Psychopathy: A disorder or an evolutionary strategy?

Psychopathy: A disorder or an evolutionary strategy?I am writing to discuss an interesting construct in psychiatry often referred to as ‘psychopathy’. In psychiatry there is often
lively debate about how we should classify and define psychopathology, influenced by cultural factors as much as scientific
advances. In this letter I wish to explore the somewhat controversial idea that, instead of being a disease or pathology, psychopathy can be viewed as a natural variant in human personality. In other words, psychopathy may be a phenotype resulting from various adaptive strategies occurring throughout evolution.

Psychopathy is a term describing a particular constellation of personality traits and behaviours, sometimes viewed by the medical community and society as a disorder or pathology. The Hare Psychopathy Checklist, Revised (PCL-R) is the traditional measure used to define and assess psychopathy.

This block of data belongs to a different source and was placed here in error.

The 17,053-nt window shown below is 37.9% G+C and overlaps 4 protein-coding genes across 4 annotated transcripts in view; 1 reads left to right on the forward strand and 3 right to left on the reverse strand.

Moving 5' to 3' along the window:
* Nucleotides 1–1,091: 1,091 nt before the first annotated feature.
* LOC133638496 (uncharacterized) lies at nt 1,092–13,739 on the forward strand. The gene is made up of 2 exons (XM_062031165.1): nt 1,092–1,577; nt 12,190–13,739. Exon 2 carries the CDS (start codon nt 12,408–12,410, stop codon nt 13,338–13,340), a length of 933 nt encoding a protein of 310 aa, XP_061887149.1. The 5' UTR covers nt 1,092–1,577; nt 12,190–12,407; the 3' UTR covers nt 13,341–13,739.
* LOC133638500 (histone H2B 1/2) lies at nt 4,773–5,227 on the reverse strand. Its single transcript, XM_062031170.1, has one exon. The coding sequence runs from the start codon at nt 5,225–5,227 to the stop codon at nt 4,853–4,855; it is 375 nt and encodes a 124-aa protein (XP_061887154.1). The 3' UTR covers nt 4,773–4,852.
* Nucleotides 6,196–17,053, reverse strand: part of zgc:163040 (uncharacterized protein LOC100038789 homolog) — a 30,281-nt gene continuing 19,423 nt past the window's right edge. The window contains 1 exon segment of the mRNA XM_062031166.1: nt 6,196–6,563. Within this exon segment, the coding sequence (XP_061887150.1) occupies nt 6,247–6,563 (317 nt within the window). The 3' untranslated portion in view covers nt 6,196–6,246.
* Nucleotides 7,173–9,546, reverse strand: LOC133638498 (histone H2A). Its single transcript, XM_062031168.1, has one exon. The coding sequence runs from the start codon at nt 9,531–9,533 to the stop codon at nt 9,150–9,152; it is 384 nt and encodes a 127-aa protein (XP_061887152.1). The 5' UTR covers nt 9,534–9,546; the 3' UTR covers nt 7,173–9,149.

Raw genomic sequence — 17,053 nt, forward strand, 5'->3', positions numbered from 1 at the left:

Factor 1 traits
Lack of guilt/remorse
Lack of empathy
Factor 2 traits
High impulsivity
Poor behavioural control
Criminal versatility

Box 1. The Hare PCL-R defines psychopathy as a combination of key interpersonal and affective deficits (Factor 1) and socially deviant behaviours (Factor 2) [1]

Although psychopathy is sometimes perceived as being synonymous with the DSM-5 diagnosis of antisocial personality disorder,
this is largely incorrect. Antisocial personality disorder focuses more on outwardly observable criminal behaviours, whereas
psychopathy takes into account personality traits that are less readily observable. These differences have been discussed elsewhere.[3]